Modifying web.config in SharePoint

Modifying web.config in SharePoint
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Introduction


This post covers how to modify web.config through object model in SharePoint. Changes to the web.config should not be done manually which is a bad practice.
Modifications should be done through SPWebConfigModification class object and the complete track of changes will be saved in configuration database. This is the best practice to be used

Skill Level – Medium

Modifying web.config in SharePoint

Code sample to add a safe control entry to the safe controls section in web.config throughout the server farm.


SPWebService myService = SPWebService.ContentService;

SPWebConfigModification myModification = new SPWebConfigModification();
myModification.Path = "configuration/SharePoint/SafeControls";
myModification.Name = "SafeControl[@Assembly='MyCustomAssembly'][@Namespace='MyCustomNamespace'][@TypeName='*'][@Safe='True']";
myModification.Sequence = 0;
myModification.Owner = WebConfigModificationFeatureReceiver.OwnerId;
myModification.Type = SPWebConfigModification.SPWebConfigModificationType.EnsureChildNode;
myModification.Value = "<SafeControl Assembly='MyCustomAssembly' Namespace='MyCustomNamespace' TypeName='*' Safe='True' />";

myService.WebConfigModifications.Add(myModification);
myService.Update(); 
myService.ApplyWebConfigModifications();


Following is the sample code to modify web.config in feature activation event that will add key

public override void FeatureActivated(SPFeatureReceiverProperties properties)
{
    SPWebApplication webApp = properties.Feature.Parent as SPWebApplication;
    SPWebService webService = webApp.WebService;

    // Create new modification
    SPWebConfigModification myModification = new SPWebConfigModification();
    myModification.Path = "configuration/system.web/siteMap/providers";
    myModification.Name = "add[@name='CustomSiteMapProvider'][@siteMapFile="+
							"'_layouts/DelegateControlDemo/custom.sitemap'] "+
							" [@type='Microsoft.SharePoint.Navigation.SPXmlContentMapProvider, "+
							"Microsoft.SharePoint, Version=14.0.0.0, Culture=neutral, "+
							"PublicKeyToken=71e9bce111e9429c']";
	myModification.Sequence = 0;
	myModification.Owner = properties.Feature.DefinitionId.ToString();
	myModification.Type = SPWebConfigModification.SPWebConfigModificationType.EnsureChildNode;
	myModification.Value = "<add name='CustomSiteMapProvider'"+
							"siteMapFile='_layouts/DelegateControlDemo/custom.sitemap'"+
							"type='Microsoft.SharePoint.Navigation.SPXmlContentMapProvider,"+
							"Microsoft.SharePoint, Version=14.0.0.0, Culture=neutral, "+
							"PublicKeyToken=71e9bce111e9429c' />";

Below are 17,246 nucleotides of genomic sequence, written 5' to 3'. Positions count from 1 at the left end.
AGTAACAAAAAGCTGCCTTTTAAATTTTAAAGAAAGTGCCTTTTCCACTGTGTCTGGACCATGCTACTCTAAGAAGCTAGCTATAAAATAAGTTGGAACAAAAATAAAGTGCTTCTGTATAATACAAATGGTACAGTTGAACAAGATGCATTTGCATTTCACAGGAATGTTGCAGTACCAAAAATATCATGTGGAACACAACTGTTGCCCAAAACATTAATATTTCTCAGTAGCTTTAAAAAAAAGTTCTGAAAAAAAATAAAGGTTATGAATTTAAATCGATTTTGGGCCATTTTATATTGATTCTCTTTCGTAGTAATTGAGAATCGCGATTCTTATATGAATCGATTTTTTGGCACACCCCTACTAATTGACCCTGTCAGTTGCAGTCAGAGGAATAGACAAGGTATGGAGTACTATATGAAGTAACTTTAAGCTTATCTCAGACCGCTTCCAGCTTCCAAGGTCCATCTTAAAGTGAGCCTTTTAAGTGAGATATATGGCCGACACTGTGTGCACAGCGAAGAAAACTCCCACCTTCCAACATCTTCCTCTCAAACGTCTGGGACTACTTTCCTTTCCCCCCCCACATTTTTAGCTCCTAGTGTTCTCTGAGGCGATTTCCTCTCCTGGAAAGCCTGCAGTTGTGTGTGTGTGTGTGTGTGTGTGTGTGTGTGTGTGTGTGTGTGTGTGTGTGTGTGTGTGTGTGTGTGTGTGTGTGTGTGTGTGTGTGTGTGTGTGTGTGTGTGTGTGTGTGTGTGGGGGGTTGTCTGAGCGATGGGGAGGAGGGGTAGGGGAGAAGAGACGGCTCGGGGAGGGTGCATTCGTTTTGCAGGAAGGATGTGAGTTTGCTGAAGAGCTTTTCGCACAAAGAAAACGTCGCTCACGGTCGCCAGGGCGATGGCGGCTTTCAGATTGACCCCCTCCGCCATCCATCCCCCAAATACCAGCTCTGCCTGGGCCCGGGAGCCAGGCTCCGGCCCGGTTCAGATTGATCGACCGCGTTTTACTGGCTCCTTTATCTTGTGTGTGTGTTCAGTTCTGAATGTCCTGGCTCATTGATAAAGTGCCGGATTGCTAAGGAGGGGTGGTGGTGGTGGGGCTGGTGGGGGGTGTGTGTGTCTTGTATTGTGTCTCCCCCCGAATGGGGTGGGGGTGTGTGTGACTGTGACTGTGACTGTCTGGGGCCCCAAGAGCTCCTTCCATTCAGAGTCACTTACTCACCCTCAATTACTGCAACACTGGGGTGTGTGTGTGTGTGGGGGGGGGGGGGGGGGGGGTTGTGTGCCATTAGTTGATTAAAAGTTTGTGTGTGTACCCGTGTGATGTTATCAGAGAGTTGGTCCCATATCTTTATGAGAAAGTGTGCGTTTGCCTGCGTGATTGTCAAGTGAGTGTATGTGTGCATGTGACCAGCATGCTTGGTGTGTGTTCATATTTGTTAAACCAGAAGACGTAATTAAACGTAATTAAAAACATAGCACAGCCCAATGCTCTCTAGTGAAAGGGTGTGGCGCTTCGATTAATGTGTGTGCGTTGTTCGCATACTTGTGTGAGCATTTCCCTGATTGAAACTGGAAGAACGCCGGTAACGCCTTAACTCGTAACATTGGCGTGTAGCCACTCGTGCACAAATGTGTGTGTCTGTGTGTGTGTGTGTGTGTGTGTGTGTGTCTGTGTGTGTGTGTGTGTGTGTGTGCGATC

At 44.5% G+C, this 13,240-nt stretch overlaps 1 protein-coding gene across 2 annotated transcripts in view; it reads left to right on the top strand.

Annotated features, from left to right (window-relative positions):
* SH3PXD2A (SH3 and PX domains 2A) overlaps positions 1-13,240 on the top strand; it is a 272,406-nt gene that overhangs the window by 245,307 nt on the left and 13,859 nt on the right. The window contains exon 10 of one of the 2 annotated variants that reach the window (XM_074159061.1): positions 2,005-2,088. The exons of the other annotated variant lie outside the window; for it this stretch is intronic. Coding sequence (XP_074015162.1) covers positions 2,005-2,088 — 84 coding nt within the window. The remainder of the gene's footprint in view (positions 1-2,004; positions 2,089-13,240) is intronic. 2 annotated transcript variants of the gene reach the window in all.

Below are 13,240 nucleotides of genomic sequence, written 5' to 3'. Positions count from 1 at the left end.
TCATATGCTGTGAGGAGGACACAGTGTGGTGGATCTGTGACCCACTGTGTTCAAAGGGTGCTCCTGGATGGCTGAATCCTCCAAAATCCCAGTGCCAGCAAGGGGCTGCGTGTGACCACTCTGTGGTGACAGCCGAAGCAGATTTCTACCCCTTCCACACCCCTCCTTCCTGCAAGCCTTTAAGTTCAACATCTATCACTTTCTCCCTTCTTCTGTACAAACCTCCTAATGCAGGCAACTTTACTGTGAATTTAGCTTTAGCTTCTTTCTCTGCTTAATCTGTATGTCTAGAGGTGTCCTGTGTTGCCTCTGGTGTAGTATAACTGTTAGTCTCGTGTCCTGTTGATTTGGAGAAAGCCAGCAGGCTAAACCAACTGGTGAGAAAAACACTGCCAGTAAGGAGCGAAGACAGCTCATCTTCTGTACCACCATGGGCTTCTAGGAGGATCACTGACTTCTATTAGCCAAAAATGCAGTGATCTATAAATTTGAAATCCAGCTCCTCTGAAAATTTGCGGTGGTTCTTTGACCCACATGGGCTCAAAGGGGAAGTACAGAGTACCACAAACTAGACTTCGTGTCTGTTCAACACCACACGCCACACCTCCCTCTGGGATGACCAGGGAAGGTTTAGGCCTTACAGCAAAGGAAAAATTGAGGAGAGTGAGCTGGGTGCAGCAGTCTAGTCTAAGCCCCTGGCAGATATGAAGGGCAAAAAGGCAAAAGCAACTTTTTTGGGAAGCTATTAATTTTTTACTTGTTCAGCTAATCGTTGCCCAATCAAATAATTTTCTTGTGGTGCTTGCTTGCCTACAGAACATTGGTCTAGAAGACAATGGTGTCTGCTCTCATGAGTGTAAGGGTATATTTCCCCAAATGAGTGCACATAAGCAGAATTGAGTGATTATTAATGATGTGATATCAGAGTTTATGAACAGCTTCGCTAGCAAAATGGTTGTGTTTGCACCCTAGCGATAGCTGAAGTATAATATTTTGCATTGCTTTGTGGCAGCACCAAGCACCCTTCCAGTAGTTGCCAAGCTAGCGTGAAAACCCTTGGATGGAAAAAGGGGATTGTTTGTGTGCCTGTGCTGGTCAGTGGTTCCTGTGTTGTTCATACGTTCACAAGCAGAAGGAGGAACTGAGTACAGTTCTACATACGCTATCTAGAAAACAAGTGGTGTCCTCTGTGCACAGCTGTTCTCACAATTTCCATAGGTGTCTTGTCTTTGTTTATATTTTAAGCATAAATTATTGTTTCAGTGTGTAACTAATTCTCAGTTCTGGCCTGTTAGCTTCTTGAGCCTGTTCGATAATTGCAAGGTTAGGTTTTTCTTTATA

// Add the modification and save the changes
    webService.WebConfigModifications.Add(myModification);
    webService.Update();
    webService.ApplyWebConfigModifications();
}

 

We track the modification, by assigning our feature’s definition id as the owner of the modification. On feature deactivation, we loop through all the modification objects and get the one modified by our feature. Finally we call the ApplyWebConfigModifications method to save the changes, as demonstrated in the following code sample:

public override void FeatureDeactivating(SPFeatureReceiverProperties properties)
{
    SPWebConfigModification modificationFound = null;
    SPWebApplication webApp = properties.Feature.Parent as SPWebApplication;
    SPWebService webService = webApp.WebService;
    Collection<SPWebConfigModification> modificationCollection = webService.WebConfigModifications;

    // Find the modification by owner
    foreach (SPWebConfigModification modification in modificationCollection)
    {
        if (modification.Owner == properties.Feature.DefinitionId.ToString())
        {
            modificationFound = modification;
            break;
        }
    }

    // Remove the modification and save the changes
    webService.WebConfigModifications.Remove(modificationFound);
    webService.Update();
    webService.ApplyWebConfigModifications();
}

Conclusion

The owner related information that we are using in the preceding example to track the modifications by owner will not be present in the web.config itself and would be maintained in the configuration database. Due to this reason, manual modifications to the web.config should be avoided as these will not be persisted in the configuration database and application of a Service Pack might actually wipe these out.

November 2, 2013 · Adi · No Comments
Tags: , , ,  · Posted in: C#, Sharepoint 2010

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